Apartheid in the Afrikaans language of the minority Boers meant apart-ness/separation.

Blacks were legally segregated and discriminated against.

They were second-rate humans! Apartheid was finally banned in South Africa in 1994, having begun in 1948.

In 2008, given a choice by American Billionaire Warren Buffet to pick any car of his choice for a gift, Archbishop Tutu picked a modest Toyota Corolla with a manual transmission over the luxury BMWs and Mercedes Benz.

He gave the cash left over from Warren Buffet’s present to the poor.

The “Desmond Tutu Intellectual Property Trust”, which manages his legacy, has put the old car on show along with his books and possessions in honour of Tutu's 92nd birthday, which he would have celebrated on Saturday, October 7, 2023.

For the first time in the history of Nobel awards, the Nigerian poet Wole Soyinka won the Prize in Literature in 1986, making him the first African to win a prize other than for Peace.

In 2004, the Kenyan Environmentalist Professor Wangari Maathai won the Peace Prize for her contribution to greening the environment in Kenya through tree planting.

She led her Green Belt Movement, an NGO she founded in 1977, to plant over 50 million trees all over Kenya.


The only Ghanaian winner of the Nobel Prize is Mr Kofi Annan, a prize he won jointly with the UN.

The challenge to the Ghanaian youth is to work hard and follow the example of Kofi Annan.

With discipline, strong leadership skills, hard work and integrity, the youth can win future individual Nobel Prizes for Ghana.

Kenya’s Wangari Maathai’s award should encourage Ghanaians about the virtue of ensuring a green environment.

The tendency of real estate agents to raze every tree in sight down before they start building is wrong and must stop!

Elsewhere, no damage is allowed to vegetation! “Galamsey” will not be mentioned!

Nigeria’s Wole Soyinka’s award again emphasises the importance of hard work, determination, resilience and tenacity.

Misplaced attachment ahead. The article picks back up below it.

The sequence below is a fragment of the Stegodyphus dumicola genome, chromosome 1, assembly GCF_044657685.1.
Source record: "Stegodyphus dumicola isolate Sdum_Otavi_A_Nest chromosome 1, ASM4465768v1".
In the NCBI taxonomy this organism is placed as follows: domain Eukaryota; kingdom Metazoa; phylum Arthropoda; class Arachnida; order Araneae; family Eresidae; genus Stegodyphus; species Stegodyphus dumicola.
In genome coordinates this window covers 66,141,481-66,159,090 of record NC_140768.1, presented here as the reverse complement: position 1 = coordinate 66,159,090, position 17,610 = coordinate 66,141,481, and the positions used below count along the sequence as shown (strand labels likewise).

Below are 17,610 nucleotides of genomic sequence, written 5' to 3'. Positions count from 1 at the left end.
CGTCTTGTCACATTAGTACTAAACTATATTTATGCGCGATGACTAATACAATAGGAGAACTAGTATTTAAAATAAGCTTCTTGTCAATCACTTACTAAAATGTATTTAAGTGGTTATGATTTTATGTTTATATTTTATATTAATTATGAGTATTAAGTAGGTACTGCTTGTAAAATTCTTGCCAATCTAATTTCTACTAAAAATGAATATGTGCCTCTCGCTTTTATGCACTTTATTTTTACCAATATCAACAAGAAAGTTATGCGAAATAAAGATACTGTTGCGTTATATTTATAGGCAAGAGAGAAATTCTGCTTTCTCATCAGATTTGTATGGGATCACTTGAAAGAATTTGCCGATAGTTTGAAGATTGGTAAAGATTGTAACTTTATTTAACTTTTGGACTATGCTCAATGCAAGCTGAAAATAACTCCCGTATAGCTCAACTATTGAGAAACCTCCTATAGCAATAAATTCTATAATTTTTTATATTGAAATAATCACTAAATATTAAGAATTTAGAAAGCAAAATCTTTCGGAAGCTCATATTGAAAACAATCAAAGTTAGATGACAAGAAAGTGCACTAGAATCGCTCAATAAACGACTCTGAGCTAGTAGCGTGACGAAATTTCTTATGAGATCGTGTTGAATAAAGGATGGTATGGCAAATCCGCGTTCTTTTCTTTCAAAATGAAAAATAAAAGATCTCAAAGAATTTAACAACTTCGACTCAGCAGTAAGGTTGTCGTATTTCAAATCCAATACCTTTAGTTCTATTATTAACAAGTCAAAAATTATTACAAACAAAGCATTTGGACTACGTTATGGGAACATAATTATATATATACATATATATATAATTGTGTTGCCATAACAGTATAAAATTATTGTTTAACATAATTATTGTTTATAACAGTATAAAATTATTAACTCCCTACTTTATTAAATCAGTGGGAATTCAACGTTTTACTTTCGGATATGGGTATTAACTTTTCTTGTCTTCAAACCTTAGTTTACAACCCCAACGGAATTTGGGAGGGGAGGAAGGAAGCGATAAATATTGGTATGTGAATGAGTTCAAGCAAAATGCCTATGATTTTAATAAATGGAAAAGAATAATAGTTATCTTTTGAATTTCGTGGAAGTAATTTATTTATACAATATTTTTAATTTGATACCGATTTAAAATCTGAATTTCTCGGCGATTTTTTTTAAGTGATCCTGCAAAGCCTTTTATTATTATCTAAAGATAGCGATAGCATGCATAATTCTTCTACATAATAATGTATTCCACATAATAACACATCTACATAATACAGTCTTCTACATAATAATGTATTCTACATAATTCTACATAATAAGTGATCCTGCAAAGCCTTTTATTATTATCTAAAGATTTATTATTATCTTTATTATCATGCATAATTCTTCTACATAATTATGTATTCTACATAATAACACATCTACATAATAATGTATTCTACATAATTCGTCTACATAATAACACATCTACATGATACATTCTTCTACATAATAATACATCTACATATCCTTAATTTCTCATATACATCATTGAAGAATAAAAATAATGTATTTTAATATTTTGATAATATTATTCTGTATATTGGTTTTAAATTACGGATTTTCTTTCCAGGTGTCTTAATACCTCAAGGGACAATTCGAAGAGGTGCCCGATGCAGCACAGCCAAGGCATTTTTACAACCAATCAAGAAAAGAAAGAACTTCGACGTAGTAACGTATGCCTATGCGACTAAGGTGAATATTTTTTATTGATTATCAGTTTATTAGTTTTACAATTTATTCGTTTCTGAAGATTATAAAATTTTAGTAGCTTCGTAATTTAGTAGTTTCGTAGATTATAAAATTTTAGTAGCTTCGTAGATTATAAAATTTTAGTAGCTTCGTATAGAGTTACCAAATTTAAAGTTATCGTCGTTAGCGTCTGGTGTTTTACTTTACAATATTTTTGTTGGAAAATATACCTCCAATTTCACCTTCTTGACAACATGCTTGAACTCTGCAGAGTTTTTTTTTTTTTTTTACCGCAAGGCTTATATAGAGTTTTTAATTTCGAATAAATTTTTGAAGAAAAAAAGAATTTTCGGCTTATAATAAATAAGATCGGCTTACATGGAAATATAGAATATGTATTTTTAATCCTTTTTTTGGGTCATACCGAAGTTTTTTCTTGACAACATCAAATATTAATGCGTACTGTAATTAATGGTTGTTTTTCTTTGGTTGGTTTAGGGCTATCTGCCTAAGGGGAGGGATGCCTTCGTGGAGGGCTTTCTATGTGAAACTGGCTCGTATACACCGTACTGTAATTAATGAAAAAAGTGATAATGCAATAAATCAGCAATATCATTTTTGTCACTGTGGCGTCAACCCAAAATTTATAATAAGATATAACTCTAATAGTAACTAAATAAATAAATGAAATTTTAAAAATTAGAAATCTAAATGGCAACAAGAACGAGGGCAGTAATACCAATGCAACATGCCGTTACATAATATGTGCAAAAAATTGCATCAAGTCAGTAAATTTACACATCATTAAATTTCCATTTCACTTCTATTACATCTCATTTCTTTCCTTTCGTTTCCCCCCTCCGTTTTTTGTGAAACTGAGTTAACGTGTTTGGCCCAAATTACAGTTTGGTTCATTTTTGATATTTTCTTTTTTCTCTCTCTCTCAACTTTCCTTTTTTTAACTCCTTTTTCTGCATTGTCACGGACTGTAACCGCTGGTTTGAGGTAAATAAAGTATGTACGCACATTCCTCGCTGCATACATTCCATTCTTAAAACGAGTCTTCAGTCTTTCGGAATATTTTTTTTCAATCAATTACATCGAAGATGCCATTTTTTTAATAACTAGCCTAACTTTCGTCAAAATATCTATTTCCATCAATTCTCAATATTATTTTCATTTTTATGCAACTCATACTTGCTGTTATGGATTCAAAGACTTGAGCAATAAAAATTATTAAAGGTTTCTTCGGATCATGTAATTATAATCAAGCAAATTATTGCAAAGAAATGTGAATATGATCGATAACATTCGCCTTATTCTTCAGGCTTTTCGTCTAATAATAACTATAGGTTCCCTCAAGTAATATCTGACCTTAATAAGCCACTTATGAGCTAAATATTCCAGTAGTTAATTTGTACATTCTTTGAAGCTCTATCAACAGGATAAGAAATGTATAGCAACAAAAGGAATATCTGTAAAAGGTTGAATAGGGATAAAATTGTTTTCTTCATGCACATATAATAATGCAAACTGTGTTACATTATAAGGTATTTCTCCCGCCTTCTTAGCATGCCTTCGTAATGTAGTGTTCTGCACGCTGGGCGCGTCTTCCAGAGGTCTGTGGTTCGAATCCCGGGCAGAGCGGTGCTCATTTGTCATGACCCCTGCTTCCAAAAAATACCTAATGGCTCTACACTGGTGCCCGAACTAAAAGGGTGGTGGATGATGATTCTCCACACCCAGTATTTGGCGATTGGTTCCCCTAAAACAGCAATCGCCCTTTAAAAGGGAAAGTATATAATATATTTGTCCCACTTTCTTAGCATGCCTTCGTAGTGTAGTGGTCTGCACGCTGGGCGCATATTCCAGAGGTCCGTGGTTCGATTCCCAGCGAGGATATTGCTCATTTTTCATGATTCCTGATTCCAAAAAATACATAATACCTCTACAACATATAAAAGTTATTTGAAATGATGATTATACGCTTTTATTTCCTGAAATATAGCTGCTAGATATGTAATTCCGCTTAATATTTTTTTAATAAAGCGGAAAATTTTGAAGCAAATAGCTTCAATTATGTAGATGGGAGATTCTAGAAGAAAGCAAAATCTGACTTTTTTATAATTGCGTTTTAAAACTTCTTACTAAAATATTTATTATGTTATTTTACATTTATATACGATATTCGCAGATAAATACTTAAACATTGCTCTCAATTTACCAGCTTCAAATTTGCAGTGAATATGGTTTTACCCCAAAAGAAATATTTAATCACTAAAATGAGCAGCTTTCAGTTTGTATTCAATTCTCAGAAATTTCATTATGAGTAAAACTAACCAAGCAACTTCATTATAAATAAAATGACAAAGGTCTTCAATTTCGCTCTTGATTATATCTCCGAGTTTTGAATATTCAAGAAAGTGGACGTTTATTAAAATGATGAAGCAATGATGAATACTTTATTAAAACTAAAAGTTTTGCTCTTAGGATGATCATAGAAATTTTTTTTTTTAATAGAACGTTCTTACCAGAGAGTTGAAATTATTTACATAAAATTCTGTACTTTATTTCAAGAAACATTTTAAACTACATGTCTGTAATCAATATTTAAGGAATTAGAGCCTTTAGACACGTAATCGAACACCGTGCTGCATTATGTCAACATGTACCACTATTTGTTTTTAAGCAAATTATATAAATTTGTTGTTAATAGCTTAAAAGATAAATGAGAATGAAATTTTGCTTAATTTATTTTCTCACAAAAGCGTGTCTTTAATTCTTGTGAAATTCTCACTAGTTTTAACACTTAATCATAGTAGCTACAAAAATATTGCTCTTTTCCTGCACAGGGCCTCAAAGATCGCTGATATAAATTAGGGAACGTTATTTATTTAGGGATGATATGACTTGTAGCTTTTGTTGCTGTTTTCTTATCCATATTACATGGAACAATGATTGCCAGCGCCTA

In correcting the unintended negative consequences of his inventions, Nobel bequeathed to humanity his huge fortune.

Starting in 1901, five prizes in Physics, Chemistry, Physiology/Medicine, Literature and Peace have been awarded. In 1968, Economics was added.

Archbishop Tutu’s choice of a Toyota Corolla over BMW and Mercedes must be a lesson in modesty and humility to Ghanaian politicians. Trust chairperson Mamphela Ramphele told Reuters, referring to Tutu by his nickname:

"We hope this lesson ... by the Arch (Tutu’s nickname) about us not being tempted by opulence, but being sensitive to the least amongst us is the takeaway people (who have) seen that car will make."

Finally, Ghanaian leaders must realise that unlike Alfred Nobel, whose brother’s death made him aware of how much he was hated, and, therefore, redeemed himself through philanthropy, such second chances do not happen often.

Therefore, do the right thing!

Leadership, lead! Fellow Ghanaians, WAKE UP!

Brig. Gen. Dan Frimpong (Rtd)
Former CEO, African Peace Support Trainers Association
Nairobi, Kenya

Council Chairman
Family Health University College
 Accra             This email address is being protected from spambots. You need JavaScript enabled to view it.